The Future Of Digital Storage Could Be DNA Based Soon

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The new technique allows for faster data recording to DNA, which has massive potential for digital storage and neuron recording.

Storing data onto DNA (Deoxyribonucleic Acid) is nothing new. The process of recording binary data (the form of data that computers understand) onto artificially synthesized strands of DNA has existed for decades.

Despite the enormous potential of DNA-based digital storage compared to conventional mechanical hard drives (HDD) and solid-state drives (SSD), due to the former’s capacity for high-density storage and tiny footprint, limitations in current technology meant the DNA storage was incredibly high in cost and had very limited practical uses.

One of the biggest gripes of the technology was the incredibly slow read and write times. At the very least, modern conventional digital storage formats can record and read data within minutes or even seconds, depending upon the size of the file.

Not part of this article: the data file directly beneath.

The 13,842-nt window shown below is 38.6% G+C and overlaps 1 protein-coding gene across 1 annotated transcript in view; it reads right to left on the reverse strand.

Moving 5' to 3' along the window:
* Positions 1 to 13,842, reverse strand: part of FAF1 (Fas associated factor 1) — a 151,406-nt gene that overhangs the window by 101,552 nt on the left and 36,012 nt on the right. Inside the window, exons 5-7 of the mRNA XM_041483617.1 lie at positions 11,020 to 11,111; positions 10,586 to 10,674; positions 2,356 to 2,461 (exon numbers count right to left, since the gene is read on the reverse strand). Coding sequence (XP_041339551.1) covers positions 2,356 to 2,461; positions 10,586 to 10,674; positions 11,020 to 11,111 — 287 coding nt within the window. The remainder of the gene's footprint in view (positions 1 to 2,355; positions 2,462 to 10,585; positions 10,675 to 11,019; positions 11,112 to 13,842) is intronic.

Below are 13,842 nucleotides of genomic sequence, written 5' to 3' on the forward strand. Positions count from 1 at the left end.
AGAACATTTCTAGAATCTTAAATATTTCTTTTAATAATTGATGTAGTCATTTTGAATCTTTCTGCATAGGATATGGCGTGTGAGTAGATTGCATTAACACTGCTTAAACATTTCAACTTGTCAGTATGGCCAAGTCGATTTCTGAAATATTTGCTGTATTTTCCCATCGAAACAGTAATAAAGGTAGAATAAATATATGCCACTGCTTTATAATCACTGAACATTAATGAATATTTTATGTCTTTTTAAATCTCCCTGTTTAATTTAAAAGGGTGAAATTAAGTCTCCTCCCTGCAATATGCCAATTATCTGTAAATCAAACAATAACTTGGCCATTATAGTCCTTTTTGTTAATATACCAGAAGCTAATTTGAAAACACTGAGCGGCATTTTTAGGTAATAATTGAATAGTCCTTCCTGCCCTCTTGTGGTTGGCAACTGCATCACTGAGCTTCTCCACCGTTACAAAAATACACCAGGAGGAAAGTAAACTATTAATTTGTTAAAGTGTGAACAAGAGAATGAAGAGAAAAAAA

However, encoding and decoding data onto DNA is a cumbersome process that takes hours and even days, even for a comparatively small amount of data.

However, a new technique developed by researchers at the Northwestern University in Chicago, United States shows promise for making DNA-based digital storage competitive and possibly better than conventional alternatives.

In a paper released in the Journal of the American Chemical Society, researchers have proposed a breakthrough technique for recording data to DNA that takes just minutes, unlike earlier methods that took hours and even days to complete.

The researchers used a novel enzymatic system to artificially synthesize DNA strands that record “rapid changes in the environmental signals directly into the sequences”. According to the researchers, the method could help change the way scientists study the human brain and how neurons record data.

“Nature is good at copying DNA, but we wanted to be able to write DNA from scratch,” said Professor Keith E.J. Tyo, lead author of the paper and a professor at Northwestern University. “The ex vivo way to do this involves a slow, chemical synthesis. Our method is much cheaper to write information because the enzyme that synthesizes the DNA can be directly manipulated.”

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